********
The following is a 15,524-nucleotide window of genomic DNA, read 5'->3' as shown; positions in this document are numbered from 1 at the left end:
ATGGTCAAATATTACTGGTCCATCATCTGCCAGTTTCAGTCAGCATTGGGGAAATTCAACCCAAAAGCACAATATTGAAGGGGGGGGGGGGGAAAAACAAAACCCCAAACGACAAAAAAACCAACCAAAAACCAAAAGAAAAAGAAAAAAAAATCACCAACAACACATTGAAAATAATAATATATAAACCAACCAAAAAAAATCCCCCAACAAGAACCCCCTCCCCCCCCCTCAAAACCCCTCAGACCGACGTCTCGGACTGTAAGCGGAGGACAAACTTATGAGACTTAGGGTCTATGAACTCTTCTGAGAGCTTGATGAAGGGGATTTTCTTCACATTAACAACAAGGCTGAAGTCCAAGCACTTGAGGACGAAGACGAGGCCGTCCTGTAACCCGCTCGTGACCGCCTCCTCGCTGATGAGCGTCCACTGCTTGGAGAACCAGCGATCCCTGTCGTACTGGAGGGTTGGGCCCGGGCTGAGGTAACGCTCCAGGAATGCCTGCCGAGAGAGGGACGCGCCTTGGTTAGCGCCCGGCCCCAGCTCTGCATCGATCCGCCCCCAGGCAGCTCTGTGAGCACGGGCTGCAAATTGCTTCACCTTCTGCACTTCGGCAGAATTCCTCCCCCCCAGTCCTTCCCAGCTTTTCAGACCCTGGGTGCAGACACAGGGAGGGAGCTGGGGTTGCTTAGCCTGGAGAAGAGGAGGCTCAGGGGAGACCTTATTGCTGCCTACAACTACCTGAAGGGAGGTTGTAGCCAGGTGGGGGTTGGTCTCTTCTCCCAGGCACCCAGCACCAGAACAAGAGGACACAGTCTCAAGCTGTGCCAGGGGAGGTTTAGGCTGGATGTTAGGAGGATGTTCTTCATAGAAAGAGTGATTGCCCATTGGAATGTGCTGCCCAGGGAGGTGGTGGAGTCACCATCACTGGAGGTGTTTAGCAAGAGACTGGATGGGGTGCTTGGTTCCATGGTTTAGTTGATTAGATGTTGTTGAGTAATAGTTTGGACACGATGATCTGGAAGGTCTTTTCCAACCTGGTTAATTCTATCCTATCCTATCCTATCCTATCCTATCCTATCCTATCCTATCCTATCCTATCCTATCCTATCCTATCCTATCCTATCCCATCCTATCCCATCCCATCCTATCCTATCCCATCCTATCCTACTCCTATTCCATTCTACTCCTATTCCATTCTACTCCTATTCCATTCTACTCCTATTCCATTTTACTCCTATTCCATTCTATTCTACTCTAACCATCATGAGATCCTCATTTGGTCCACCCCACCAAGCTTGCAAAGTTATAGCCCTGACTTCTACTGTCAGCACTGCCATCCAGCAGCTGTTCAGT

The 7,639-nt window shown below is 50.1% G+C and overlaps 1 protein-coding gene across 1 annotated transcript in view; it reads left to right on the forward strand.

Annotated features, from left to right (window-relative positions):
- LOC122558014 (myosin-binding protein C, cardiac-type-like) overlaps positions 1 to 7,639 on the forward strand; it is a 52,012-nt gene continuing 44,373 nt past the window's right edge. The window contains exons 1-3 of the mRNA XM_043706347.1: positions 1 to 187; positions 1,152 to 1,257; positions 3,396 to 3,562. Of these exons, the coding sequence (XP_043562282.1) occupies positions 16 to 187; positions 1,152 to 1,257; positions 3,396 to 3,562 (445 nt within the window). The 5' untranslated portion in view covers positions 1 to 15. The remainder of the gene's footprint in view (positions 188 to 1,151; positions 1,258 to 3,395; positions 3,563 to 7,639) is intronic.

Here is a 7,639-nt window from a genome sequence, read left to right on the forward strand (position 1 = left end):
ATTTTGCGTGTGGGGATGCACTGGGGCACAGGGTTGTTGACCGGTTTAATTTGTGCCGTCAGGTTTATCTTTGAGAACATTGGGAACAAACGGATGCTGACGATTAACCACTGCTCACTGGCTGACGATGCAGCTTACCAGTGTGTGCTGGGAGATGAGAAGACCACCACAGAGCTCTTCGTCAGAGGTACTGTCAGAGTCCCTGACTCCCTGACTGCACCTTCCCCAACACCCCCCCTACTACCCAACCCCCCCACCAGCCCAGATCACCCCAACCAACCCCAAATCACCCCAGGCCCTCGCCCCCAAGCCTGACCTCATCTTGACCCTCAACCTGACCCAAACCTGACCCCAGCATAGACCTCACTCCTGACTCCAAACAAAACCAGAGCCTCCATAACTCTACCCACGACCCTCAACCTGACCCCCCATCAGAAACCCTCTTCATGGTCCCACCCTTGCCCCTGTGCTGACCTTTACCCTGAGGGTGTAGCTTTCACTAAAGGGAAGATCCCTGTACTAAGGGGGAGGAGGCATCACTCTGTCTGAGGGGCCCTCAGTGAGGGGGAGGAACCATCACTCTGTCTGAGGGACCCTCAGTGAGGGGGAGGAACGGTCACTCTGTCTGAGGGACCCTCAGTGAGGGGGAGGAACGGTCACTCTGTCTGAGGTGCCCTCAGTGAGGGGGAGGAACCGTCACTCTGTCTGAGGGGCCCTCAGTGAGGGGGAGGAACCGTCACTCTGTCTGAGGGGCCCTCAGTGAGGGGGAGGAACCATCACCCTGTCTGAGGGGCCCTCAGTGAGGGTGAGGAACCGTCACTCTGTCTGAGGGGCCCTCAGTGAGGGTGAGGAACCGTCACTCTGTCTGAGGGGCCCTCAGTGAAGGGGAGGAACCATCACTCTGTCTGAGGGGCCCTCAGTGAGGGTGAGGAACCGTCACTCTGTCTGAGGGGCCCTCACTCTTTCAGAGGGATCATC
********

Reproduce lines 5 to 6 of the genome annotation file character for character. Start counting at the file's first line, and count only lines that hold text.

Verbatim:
- LOC122558014 (myosin-binding protein C, cardiac-type-like) overlaps positions 1 to 7,639 on the forward strand; it is a 52,012-nt gene continuing 44,373 nt past the window's right edge. The window contains exons 1-3 of the mRNA XM_043706347.1: positions 1 to 187; positions 1,152 to 1,257; positions 3,396 to 3,562. Of these exons, the coding sequence (XP_043562282.1) occupies positions 16 to 187; positions 1,152 to 1,257; positions 3,396 to 3,562 (445 nt within the window). The 5' untranslated portion in view covers positions 1 to 15. The remainder of the gene's footprint in view (positions 188 to 1,151; positions 1,258 to 3,395; positions 3,563 to 7,639) is intronic.

Here is a 7,639-nt window from a genome sequence, read left to right on the forward strand (position 1 = left end):